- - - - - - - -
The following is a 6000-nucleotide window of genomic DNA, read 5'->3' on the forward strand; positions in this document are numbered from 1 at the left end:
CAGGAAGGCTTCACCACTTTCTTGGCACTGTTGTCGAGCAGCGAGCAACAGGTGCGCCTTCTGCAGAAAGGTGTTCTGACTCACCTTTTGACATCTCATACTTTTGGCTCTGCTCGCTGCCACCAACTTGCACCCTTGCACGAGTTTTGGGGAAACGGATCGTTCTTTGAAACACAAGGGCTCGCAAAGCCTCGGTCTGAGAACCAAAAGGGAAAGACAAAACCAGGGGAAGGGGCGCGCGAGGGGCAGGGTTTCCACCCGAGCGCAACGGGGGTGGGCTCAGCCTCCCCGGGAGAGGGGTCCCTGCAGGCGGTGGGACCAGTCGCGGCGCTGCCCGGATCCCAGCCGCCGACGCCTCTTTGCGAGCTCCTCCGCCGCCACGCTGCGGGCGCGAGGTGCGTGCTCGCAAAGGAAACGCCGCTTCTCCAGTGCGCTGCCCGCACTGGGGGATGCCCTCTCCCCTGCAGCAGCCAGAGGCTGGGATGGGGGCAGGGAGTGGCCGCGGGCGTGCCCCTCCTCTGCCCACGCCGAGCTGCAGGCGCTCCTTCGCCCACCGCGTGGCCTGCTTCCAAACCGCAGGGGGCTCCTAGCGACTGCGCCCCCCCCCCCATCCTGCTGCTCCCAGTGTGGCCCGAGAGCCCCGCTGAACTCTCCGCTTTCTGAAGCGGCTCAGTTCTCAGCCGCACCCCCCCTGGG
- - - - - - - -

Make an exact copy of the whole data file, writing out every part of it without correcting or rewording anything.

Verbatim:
The following is a 6000-nucleotide window of genomic DNA, read 5'->3' on the forward strand; positions in this document are numbered from 1 at the left end:
CAGGAAGGCTTCACCACTTTCTTGGCACTGTTGTCGAGCAGCGAGCAACAGGTGCGCCTTCTGCAGAAAGGTGTTCTGACTCACCTTTTGACATCTCATACTTTTGGCTCTGCTCGCTGCCACCAACTTGCACCCTTGCACGAGTTTTGGGGAAACGGATCGTTCTTTGAAACACAAGGGCTCGCAAAGCCTCGGTCTGAGAACCAAAAGGGAAAGACAAAACCAGGGGAAGGGGCGCGCGAGGGGCAGGGTTTCCACCCGAGCGCAACGGGGGTGGGCTCAGCCTCCCCGGGAGAGGGGTCCCTGCAGGCGGTGGGACCAGTCGCGGCGCTGCCCGGATCCCAGCCGCCGACGCCTCTTTGCGAGCTCCTCCGCCGCCACGCTGCGGGCGCGAGGTGCGTGCTCGCAAAGGAAACGCCGCTTCTCCAGTGCGCTGCCCGCACTGGGGGATGCCCTCTCCCCTGCAGCAGCCAGAGGCTGGGATGGGGGCAGGGAGTGGCCGCGGGCGTGCCCCTCCTCTGCCCACGCCGAGCTGCAGGCGCTCCTTCGCCCACCGCGTGGCCTGCTTCCAAACCGCAGGGGGCTCCTAGCGACTGCGCCCCCCCCCCCATCCTGCTGCTCCCAGTGTGGCCCGAGAGCCCCGCTGAACTCTCCGCTTTCTGAAGCGGCTCAGTTCTCAGCCGCACCCCCCCTGGG